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Despite being one of the earliest and most successful ecommerce 2.0 companies, Zappos has never really been known for its technical innovation. Service? Absolutely. Tony Hsieh’s* company redefined what consumers expect from online retailers, setting a bar that the entire industry has since been forced to clear. (Much to the chagrin of their bottom lines. All that free shipping doesn’t come cheap.)

Today, however, the company is departing from this soft-science focus with a new mobile payment experience built entirely in-house – with some help from its rich parent overlord, Amazon.

Zappos today released an updated version of its iPhone app with a new card scanning feature that allows consumers to skip the tedious task of entering their credit card numbers.

“We’re always trying to innovate and make the process easier for consumers,” says Zappos head of mobile Aki Iida. “On the small keyboards of smartphones it’s especially important that we make checkout as easy as possible. This is one way we can do that. It’s even more important than on a tablet, which is why we began with our iPhone app.”

Zappos isn’t the first company to offer credit card scanning. In fact Jumio has built a highly-valued business around offering this functionality as a service under the NetSwipe brand and is incorporated into mobile products from Travelocity, AirBnB, Western Union, and Fab, among others. But Hsieh’s company elected to build the functionality from house, in partnership with Amazon’s A-9.com development group. One reason? The company wanted to handle all the card reading and image processing on the device, rather than on its (or Jumio’s) cloud servers.

[Editor's note: Jumio contacted Pando after publishing to clarifty that its NetSwipe service processes images on-device and does not send information to cloud-based servers.]

“No photos of the credit card are taken during scanning, it simply reads the number and auto populates it as text into the appropriate fields – all of this happens on the device” Iida explains. He adds that user testing revealed that the perception is that on-device processing is viewed as much safer than the alternative and thus results in higher levels of consumer satisfaction.

“The addition of this feature wasn’t necessarily about increasing conversion rates or reducing time to completion – although both may result,” Iida says. “We set out to build this to deliver a better experience. People like this and they find it easy and fun.”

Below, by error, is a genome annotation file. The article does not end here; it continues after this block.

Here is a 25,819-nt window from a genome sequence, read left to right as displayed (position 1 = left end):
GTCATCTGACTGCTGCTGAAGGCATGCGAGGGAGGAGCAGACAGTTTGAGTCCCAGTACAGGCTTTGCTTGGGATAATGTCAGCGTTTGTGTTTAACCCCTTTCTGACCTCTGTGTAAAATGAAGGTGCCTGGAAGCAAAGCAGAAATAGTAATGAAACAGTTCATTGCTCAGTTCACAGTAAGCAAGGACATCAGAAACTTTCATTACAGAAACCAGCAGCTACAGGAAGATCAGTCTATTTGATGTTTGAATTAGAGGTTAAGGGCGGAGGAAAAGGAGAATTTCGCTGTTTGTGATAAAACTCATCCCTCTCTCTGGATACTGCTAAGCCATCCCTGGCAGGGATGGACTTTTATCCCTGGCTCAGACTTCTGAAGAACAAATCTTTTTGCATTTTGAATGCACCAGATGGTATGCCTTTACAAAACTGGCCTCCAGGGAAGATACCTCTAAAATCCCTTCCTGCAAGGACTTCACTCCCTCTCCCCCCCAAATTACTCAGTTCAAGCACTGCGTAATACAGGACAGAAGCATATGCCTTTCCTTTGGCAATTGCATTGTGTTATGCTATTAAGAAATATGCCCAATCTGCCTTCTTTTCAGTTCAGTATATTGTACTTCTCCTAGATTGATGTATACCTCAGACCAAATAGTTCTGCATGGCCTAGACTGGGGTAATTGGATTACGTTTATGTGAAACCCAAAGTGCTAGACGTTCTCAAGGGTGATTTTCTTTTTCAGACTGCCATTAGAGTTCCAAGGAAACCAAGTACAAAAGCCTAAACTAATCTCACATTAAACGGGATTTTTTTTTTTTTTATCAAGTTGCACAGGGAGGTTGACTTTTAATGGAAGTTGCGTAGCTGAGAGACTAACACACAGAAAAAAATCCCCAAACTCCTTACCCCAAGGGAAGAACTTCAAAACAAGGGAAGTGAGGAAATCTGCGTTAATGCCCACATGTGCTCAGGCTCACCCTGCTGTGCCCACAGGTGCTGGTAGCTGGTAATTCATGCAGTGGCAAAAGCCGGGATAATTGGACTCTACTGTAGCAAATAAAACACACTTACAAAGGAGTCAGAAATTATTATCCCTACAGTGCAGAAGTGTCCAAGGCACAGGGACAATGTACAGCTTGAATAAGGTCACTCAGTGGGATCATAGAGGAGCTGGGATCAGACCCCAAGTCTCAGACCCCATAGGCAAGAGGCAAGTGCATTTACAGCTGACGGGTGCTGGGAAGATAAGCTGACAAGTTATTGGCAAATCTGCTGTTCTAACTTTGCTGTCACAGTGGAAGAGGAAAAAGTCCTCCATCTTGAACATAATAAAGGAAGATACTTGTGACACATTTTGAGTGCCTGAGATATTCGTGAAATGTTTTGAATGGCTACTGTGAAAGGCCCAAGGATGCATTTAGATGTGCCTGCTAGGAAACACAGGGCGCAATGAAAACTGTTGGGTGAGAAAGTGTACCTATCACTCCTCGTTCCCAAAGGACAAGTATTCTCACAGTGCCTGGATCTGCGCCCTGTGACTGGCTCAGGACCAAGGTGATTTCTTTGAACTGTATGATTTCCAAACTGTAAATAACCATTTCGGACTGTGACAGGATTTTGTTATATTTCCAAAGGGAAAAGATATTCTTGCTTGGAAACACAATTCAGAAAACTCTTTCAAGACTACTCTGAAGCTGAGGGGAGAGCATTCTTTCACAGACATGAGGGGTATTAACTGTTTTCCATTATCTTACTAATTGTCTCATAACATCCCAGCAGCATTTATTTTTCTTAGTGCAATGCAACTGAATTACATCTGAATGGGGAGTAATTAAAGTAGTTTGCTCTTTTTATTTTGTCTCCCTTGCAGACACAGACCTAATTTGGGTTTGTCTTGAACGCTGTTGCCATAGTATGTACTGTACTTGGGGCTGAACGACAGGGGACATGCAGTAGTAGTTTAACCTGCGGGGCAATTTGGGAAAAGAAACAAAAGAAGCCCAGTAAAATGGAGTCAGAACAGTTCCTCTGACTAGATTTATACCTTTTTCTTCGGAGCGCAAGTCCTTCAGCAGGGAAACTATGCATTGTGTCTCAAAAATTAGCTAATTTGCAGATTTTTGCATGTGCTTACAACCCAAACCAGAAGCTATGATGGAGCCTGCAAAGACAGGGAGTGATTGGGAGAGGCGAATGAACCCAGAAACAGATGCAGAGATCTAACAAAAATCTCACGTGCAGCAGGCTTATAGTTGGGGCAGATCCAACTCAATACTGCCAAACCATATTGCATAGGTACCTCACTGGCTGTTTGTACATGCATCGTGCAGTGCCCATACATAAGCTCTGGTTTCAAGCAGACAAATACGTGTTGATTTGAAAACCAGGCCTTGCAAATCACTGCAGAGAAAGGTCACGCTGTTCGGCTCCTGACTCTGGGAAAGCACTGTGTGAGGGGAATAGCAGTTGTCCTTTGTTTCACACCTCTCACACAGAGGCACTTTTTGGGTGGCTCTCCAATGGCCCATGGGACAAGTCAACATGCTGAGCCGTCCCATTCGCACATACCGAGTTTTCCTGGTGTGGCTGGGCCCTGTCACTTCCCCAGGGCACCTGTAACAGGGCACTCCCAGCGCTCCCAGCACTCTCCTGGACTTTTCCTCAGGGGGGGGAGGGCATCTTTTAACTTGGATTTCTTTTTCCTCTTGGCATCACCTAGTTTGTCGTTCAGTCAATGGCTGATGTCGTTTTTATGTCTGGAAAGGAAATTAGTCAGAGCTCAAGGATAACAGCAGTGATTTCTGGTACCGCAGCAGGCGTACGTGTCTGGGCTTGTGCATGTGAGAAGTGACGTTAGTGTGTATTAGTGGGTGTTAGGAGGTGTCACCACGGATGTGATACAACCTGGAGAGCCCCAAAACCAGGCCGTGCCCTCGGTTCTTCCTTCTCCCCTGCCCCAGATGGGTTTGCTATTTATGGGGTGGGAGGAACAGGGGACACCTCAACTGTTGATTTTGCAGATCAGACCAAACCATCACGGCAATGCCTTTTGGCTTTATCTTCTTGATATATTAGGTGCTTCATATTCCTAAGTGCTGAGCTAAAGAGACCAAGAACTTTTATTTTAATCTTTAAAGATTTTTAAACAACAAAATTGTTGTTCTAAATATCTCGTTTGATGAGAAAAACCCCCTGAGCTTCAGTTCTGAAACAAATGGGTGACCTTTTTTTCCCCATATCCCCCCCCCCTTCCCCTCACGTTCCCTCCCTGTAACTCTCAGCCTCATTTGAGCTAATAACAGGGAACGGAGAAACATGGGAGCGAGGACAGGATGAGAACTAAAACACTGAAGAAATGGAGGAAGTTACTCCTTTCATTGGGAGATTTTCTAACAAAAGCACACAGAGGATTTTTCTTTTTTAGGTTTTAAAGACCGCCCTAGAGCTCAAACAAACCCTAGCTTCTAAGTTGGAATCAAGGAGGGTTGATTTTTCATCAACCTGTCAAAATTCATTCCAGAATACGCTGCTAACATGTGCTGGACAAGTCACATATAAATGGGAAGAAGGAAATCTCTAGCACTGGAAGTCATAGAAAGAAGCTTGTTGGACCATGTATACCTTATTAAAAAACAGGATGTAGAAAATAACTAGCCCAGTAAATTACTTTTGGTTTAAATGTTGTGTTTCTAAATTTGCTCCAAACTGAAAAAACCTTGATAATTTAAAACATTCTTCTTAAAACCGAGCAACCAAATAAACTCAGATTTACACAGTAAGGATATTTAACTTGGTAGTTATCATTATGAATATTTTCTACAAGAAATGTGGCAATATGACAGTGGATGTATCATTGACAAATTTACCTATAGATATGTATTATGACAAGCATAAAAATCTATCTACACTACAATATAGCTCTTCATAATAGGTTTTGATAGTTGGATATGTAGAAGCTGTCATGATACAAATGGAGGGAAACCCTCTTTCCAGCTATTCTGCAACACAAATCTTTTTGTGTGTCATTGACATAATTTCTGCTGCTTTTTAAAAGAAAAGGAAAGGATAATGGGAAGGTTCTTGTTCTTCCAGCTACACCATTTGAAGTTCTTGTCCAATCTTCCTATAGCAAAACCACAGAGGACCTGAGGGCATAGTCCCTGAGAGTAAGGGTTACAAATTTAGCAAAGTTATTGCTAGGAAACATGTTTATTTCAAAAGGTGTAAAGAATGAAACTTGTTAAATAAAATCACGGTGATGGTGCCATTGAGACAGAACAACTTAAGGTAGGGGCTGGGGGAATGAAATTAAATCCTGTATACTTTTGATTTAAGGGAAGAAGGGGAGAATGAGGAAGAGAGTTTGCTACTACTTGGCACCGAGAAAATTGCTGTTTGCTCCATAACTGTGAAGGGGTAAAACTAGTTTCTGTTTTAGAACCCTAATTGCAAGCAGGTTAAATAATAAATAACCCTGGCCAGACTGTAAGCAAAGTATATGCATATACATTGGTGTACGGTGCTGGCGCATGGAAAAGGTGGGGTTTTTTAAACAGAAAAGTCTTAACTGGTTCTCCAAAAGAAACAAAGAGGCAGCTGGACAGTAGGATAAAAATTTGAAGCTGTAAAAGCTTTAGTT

Mobile transaction volume is growing rapidly for Zappos as it is for most online retailers. Perhaps counterintuitively, however, the company is seeing higher conversion rates in its native apps than on the Web, with mobile Web coming in a distant third. Moreover, the average order size is larger from mobile app shoppers as well. Notably, iOS leads Android in both categories although not by the enormous margins that other etailers have reported, according to Iida.

This new card-scanning feature will only affect a portion of Zappos’ customers – namely those who have yet to save their payment card info to their account – this could be new customers, or those who have previously declined to save this information. That said, the company focused on designing its card-reading experience in a way that was intuitive for both tech-savvy and novice users, Iida says, although iPhone users tend to pre-select for technical proficiency, in the company’s experience. Zappos’ Android and iPad will receive similar updates in the near future.

Iida’s team plans to add in more personalization and discovery magic to the Zappos mobile experience, both of which are areas in which Amazon has been a pioneer. Like with card-reading, both these features go back to the unique challenges of delivering a joyous shopping experience on a cramped four to five inch screen. And for Zappos in particular, which offers a seemingly infinite number of product SKUs, this is a partigularly poignant problem to solve. The data clearly shows that if Zappos and other retailers can make it easier for consumers to find and purchase the items that they want (whether they know it or not) more transactions will result.

There’s a fine line between making mobile shopping convenient and making it so easy that consumers wake up with an ugly case of buyer’s remorse. It’s for this reason that payments company Braintree and its clients deliberately find ways to add friction, like in HotelTonight’s case forcing consumers to do things like trace a hotel bed with their finger to confirm that a purchase is in fact intentional. But card entry is one of those annoying things that can stand to be eliminated entirely without leading to accidental purchases.

It may be out of character for Zappos to turn to bits, rather than atoms in an effort to delight its consumers. But the focus on satisfaction above all else is very much what we’ve come to expect from the etailer. Like most consumers, if I never have to enter another credit card number on a mobile keyboard, that’s just fine with me.

[*Disclosure: Hsieh is an investor in Pando.]

[image via Zappos]